This is a message not to address any individuals, but the whole "movement" that I see revolving around the slavery conspiracy that's going on in our country today.

I take issue with the language used to describe the heirarchical business setup we have in our society. "Slavery," a term used to describe some of the worst atrocities committed by man in history, is now being used to describe a skewed commercial and industrial labor system. Yes, as of now, it favors greedy and selfish people on top who obtained and maintain their power/money by screwing other people over. But...

You are NOT a fucking SLAVE.

Slaves, by definition, don't have rights. They have no freedoms. They don't get choices. They were owned like property. They were owned, like your bike, or like a pet dog. But they were treated a hell of a lot worse than your bike, or your pet dog, or yourself by the people who you claim to "own" you. Slaves were beaten. Repeatedly. For their entire lives. Then, often killed. It was legal - and encouraged by society - to do so.

If you want to talk about bonded labor, or say you have debt bondage and basically have no way of earning enough money to pay off your debtors, then DESCRIBE it like that. "Slave" already has a definition with an extraordinary history, and it needs to remain as such.

Calling us slaves does a couple major things. Number one: It changes the meaning of the word, watering down the situations that REAL slaves had to live through, and in turn is an extreme disrespect to their memory and disruptive to the accuracy of our history. If we start referring to our situations as "enslavement" and it gets documented in the history books that way, there'll be some kids reading about it down the road that are gonna be wondering what the hell WE were complaining about. Try going back to the American South before 1830 and have a chat with a few of the guys there. You'll see what a fucking slave is.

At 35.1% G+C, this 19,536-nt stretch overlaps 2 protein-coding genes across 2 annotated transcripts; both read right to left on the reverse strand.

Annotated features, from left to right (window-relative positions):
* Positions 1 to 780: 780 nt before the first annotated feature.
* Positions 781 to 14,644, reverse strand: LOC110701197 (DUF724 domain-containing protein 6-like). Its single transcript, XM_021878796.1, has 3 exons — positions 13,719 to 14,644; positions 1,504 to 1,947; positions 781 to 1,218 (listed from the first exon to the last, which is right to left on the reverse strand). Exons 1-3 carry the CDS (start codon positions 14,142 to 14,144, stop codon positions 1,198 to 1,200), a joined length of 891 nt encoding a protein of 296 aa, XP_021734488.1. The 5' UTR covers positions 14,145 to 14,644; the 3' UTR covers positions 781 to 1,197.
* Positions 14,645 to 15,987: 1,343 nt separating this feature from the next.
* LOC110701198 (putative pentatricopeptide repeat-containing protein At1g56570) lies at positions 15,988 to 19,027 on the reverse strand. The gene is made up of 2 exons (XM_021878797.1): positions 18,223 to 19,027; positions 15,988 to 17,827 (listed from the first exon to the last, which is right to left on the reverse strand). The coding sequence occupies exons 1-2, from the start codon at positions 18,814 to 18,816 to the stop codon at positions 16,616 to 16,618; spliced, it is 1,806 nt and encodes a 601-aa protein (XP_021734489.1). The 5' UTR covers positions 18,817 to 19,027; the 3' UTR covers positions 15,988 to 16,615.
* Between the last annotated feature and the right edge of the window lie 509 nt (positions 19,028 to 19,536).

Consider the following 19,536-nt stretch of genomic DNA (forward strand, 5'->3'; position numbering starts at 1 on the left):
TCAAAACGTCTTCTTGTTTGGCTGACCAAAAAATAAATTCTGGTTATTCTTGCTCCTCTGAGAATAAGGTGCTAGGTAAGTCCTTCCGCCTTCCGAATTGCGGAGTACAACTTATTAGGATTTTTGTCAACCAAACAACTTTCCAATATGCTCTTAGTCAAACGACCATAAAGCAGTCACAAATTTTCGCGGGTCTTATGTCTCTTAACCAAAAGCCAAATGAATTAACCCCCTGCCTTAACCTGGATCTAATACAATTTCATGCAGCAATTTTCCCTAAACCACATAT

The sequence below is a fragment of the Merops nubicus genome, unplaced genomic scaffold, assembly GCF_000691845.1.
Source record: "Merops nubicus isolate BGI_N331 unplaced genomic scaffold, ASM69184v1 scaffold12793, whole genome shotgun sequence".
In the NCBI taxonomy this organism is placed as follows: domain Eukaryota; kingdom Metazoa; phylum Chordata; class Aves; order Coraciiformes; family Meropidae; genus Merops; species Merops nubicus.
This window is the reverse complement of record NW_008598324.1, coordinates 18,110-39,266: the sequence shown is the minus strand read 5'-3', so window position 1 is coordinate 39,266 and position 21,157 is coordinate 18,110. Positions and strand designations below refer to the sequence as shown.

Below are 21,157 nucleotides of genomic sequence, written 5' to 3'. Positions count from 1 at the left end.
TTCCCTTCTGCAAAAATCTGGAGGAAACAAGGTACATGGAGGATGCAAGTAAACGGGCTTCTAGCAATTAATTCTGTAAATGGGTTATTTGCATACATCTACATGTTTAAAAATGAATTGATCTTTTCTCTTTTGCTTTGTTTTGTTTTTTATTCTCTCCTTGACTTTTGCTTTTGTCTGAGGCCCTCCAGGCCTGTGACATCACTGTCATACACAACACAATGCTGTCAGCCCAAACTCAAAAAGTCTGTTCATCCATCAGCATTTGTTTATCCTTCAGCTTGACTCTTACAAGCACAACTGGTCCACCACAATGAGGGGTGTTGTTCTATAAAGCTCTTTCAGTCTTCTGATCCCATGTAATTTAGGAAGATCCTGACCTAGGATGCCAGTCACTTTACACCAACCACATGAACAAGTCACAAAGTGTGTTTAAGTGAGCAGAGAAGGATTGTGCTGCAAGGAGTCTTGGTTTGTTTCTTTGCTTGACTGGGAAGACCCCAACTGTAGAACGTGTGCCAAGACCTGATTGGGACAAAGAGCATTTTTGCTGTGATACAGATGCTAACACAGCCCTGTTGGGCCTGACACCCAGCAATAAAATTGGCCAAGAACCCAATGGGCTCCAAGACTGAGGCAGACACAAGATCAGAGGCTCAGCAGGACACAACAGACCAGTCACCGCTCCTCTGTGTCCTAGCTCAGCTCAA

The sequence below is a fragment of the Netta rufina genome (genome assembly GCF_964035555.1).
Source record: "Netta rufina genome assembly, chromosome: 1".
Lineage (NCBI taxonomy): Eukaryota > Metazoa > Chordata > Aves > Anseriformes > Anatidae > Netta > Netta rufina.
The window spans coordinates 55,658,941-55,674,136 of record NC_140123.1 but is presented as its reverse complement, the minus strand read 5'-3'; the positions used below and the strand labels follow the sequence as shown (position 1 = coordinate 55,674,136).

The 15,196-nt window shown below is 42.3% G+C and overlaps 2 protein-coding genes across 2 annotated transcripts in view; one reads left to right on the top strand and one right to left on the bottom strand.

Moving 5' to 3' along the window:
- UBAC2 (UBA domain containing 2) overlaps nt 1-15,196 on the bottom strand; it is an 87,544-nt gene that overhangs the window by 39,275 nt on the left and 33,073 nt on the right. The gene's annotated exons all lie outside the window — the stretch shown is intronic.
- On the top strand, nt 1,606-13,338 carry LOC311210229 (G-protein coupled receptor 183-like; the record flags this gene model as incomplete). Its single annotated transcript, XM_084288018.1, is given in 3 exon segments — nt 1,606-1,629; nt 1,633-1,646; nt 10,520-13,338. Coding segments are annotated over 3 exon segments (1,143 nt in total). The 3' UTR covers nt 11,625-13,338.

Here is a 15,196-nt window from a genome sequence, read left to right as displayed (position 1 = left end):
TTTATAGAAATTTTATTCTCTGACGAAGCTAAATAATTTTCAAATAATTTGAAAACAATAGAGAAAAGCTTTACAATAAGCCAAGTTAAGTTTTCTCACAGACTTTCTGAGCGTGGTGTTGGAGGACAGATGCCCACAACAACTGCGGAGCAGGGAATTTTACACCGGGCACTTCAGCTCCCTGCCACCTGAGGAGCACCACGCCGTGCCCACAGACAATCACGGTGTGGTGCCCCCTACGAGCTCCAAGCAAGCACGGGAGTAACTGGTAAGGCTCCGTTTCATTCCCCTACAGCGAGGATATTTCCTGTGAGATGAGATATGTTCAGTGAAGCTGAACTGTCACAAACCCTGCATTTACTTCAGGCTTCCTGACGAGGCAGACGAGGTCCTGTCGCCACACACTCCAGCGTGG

Number two: You're becoming guilty of exactly the same goddamned thing the idiots in the corporate media are guilty of. You're blowing the circumstances way out of proportion by labeling them with something far more extreme than what it actually is. How many times a day do you hear Glenn Beck and Fox & Friends compare our country's situation to that of Nazi Germany or Stalin's regime? It's extremely disturbing to me; HOW DARE people compare our current state of affairs to the horrific things that took place in our history.

Are we someone's bitch sometimes? Sure. Thing is, nobody's going to beat or kill you if you don't do the specific work some ass hat manager demanded you do. Not only that, but if you're someone's bitch, and I'm someone's bitch, where's it stop? EVERYONE is someone else's bitch. Who isn't, at least at SOME point in their life? And being someone's bitch doesn't fucking matter if you can walk away - a freedom that we happen to have, by the way. Go learn how to do something well and offer your services to the public. Be your own boss if you hate working for other people so much.

We have choices. We can find different jobs, different employers. If we don't like someone, we can move on and try to find other work with other people. Hell, we can leave the country if we want to - you got a problem with the rules here, then get the hell out and quit whining to the people who are perfectly content with their lives. If it sucks so bad, then go where the grass is oh-so-much greener, then tell me how you feel.

On a lighter note, I think there's an end in sight with the birth of global communication.


Is our system rigged right now to cater to the few people on top? Yeah, but we're in the works of doing something about it. As more of the world gains access to computer technology and an internet connection, our system naturally becomes more and more transparent. As we progress, there are fewer and fewer places for the greedy top shots to hide; the potential for collaborative groups with utilitarian objectives will quickly overpower greedy and selfish individuals, because let's face it - who are those ass holes really going to turn to when judgment day comes for them? If all their dark deeds can be laid out for the world to see (Wikileaks, for instance), eventually they will fall. Egypt, anyone?

We're within generations: Even the youth of the world NOW is learning the power of communicating with people across the world to pool together the best ideas, along with ways to put them into practice. Collaboration - working together to reduce world suck. Empathy and compassion will conquer.


Donkey Kong Country Returns Review